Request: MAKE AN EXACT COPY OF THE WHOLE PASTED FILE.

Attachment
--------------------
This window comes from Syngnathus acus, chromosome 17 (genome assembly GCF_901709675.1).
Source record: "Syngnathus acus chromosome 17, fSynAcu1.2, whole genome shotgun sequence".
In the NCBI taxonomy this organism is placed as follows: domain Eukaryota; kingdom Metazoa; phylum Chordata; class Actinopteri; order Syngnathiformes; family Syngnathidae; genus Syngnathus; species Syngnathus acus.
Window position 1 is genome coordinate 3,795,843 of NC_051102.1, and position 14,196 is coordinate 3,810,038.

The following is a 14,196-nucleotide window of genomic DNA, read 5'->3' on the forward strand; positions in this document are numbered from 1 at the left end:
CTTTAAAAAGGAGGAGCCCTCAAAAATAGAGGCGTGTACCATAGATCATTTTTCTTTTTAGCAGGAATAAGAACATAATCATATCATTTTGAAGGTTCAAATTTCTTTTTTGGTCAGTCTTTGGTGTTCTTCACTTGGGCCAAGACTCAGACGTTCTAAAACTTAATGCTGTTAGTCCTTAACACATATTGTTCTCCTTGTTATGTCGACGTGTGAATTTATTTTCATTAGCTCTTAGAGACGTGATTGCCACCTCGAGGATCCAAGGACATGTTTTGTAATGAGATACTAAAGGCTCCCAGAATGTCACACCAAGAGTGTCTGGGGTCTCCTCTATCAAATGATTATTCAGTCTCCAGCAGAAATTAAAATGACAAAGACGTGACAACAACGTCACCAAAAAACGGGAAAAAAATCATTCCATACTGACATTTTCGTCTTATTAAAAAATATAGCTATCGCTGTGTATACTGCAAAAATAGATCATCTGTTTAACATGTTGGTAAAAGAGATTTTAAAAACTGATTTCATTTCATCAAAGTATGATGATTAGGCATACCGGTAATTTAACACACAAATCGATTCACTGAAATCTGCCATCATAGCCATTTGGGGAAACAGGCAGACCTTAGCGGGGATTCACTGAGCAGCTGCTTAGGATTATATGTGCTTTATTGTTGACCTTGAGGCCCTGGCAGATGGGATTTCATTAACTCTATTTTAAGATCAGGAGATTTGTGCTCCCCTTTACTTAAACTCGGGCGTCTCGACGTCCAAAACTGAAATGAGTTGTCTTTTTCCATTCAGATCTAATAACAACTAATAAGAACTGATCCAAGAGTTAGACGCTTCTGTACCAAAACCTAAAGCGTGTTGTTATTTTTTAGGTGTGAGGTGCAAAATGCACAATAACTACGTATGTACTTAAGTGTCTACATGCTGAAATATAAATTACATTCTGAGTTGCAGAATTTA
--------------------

This window comes from Syngnathus acus, chromosome 17 (genome assembly GCF_901709675.1).
Source record: "Syngnathus acus chromosome 17, fSynAcu1.2, whole genome shotgun sequence".
In the NCBI taxonomy this organism is placed as follows: domain Eukaryota; kingdom Metazoa; phylum Chordata; class Actinopteri; order Syngnathiformes; family Syngnathidae; genus Syngnathus; species Syngnathus acus.
Window position 1 is genome coordinate 3,795,843 of NC_051102.1, and position 14,196 is coordinate 3,810,038.

The following is a 14,196-nucleotide window of genomic DNA, read 5'->3' on the forward strand; positions in this document are numbered from 1 at the left end:
CTTTAAAAAGGAGGAGCCCTCAAAAATAGAGGCGTGTACCATAGATCATTTTTCTTTTTAGCAGGAATAAGAACATAATCATATCATTTTGAAGGTTCAAATTTCTTTTTTGGTCAGTCTTTGGTGTTCTTCACTTGGGCCAAGACTCAGACGTTCTAAAACTTAATGCTGTTAGTCCTTAACACATATTGTTCTCCTTGTTATGTCGACGTGTGAATTTATTTTCATTAGCTCTTAGAGACGTGATTGCCACCTCGAGGATCCAAGGACATGTTTTGTAATGAGATACTAAAGGCTCCCAGAATGTCACACCAAGAGTGTCTGGGGTCTCCTCTATCAAATGATTATTCAGTCTCCAGCAGAAATTAAAATGACAAAGACGTGACAACAACGTCACCAAAAAACGGGAAAAAAATCATTCCATACTGACATTTTCGTCTTATTAAAAAATATAGCTATCGCTGTGTATACTGCAAAAATAGATCATCTGTTTAACATGTTGGTAAAAGAGATTTTAAAAACTGATTTCATTTCATCAAAGTATGATGATTAGGCATACCGGTAATTTAACACACAAATCGATTCACTGAAATCTGCCATCATAGCCATTTGGGGAAACAGGCAGACCTTAGCGGGGATTCACTGAGCAGCTGCTTAGGATTATATGTGCTTTATTGTTGACCTTGAGGCCCTGGCAGATGGGATTTCATTAACTCTATTTTAAGATCAGGAGATTTGTGCTCCCCTTTACTTAAACTCGGGCGTCTCGACGTCCAAAACTGAAATGAGTTGTCTTTTTCCATTCAGATCTAATAACAACTAATAAGAACTGATCCAAGAGTTAGACGCTTCTGTACCAAAACCTAAAGCGTGTTGTTATTTTTTAGGTGTGAGGTGCAAAATGCACAATAACTACGTATGTACTTAAGTGTCTACATGCTGAAATATAAATTACATTCTGAGTTGCAGAATTTA